As I write this, it's 1:35 am in Solomons, Maryland. It's a bittersweet time for me because some of the races in which I was personally invested didn't turn out as I'd hoped, but the overall outcome was historic, and a repudiation of the radical direction in which President Obama has taken this nation the past two years. It remains to be seen if he has the humility of a true public servant and accepts the verdict of the people as a directive to change his current course.
Frankly, I'm not hopeful. He has already indicated he thinks we are bitter, misinformed, angry and therefore not thinking clearly, incapable of grasping the complexity or appreciating the goodness of his agenda – he’s stopped just short of calling us ignorant, uneducated hillbillies. If he attempted to process the fact that Americans do indeed understand his policies and reject them, I believe his brain would short-circuit.
Perhaps the most painful loss for me personally was that of Charles Lollar, who fought a hard yet uphill battle against 29-year incumbent and House Majority Leader Steny Hoyer.
Charles is a man of great personal integrity and impeccable qualifications to be a citizen legislator - Marine combat veteran, successful businessman, devoted husband and father of four girls, and a man of unshakeable optimism and faith. His charisma, magnetic personality and powerful presence on the stump made him an irresistible candidate. The Republicans haven’t fielded a candidate of his caliber in Maryland for many years, and this was our best shot to take down a man who has come to personify the arrogant career politician who elevates himself above the people.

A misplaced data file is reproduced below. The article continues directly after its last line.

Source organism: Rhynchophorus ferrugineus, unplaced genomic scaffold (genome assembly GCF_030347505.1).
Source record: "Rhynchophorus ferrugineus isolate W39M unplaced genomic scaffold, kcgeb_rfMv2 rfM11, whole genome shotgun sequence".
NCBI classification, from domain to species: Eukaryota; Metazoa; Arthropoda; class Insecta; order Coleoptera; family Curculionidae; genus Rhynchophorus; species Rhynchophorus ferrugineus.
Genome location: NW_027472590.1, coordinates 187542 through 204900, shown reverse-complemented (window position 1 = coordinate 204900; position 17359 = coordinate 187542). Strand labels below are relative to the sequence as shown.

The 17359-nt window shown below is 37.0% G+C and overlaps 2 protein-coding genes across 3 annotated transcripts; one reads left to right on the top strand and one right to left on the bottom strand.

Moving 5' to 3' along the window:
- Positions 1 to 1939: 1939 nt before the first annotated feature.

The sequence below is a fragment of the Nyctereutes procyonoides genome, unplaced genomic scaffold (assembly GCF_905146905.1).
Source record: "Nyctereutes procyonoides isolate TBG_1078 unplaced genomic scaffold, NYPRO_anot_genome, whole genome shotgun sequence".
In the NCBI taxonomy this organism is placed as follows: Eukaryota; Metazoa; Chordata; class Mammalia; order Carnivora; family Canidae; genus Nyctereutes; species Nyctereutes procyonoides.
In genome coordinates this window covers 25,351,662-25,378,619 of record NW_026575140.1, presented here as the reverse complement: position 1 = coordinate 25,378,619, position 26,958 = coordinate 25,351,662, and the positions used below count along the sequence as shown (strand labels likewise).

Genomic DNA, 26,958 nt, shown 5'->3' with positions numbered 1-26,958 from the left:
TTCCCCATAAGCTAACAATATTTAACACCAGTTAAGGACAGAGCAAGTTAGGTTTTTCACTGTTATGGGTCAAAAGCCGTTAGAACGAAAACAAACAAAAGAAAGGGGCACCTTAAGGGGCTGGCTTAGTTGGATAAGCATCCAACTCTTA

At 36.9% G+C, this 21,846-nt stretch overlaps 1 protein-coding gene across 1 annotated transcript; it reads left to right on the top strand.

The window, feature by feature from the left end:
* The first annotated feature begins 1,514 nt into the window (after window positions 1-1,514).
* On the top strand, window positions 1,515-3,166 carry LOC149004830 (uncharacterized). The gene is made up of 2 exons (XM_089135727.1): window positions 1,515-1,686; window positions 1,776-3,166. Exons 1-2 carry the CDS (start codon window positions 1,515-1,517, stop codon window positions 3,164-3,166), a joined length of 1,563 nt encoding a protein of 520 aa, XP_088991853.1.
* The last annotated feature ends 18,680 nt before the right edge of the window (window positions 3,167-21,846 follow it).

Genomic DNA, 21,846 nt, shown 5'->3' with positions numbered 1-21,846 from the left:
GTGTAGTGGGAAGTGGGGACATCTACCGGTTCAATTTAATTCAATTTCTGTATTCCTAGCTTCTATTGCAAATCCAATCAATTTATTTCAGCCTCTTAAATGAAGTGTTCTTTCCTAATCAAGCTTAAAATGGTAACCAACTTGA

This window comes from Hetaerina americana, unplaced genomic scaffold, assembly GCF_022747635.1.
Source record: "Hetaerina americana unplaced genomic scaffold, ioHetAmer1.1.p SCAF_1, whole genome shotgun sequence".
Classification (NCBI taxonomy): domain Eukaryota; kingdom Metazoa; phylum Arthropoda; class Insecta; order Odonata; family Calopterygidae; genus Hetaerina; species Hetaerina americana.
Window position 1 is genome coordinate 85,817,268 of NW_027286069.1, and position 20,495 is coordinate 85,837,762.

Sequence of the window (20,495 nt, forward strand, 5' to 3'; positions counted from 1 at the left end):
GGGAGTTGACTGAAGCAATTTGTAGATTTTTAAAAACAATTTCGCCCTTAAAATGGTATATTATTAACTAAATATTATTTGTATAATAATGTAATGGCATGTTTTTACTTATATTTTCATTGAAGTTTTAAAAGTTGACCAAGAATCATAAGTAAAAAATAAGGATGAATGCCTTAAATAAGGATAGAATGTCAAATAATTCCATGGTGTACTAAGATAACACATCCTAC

Charles made Steny Hoyer work harder than he has in over a decade, and the passion of Charles’ supporters was genuine and unmatched. He didn’t win, however, even though he improved on the party’s 2008 results by 10% and won three of the five counties in the district. I was pleased to hear Charles suggest that this was just the beginning, and he strongly implied that he would challenge Hoyer again in 2012. We have much work to do to overcome the advantages incumbency brings to Hoyer, mostly his ability to buy votes with taxpayer dollars.
Our tendency to vote for whoever is more generous with other people’s money has to change. We are out of money, so all the pork sent our way is deficit spending, not actual dollars, and with the national debt at more than $13 trillion and rising, our nation is paying dearly for our collective greed. Our piles of pork will be meaningless if our country becomes a debtor nation.
As of right now, the Republicans look like they’re going to pick up 65 seats in the U.S. House of Representatives, an historic number. By way of comparison, the 1994 takeover of Congress by the Republicans during President Clinton’s first term, the standard by which historic shifts in power are measured, saw a gain of 54 seats by the GOP. The 2010 results represent the largest swing by either party since 1948, when the Democrats won 75 seats, and the largest in a mid-term election since 1938, when the Democrats lost 72 seats to the GOP because the voters had lost confidence in President Roosevelt’s New Deal, a radical leftist agenda not unlike Obama’s.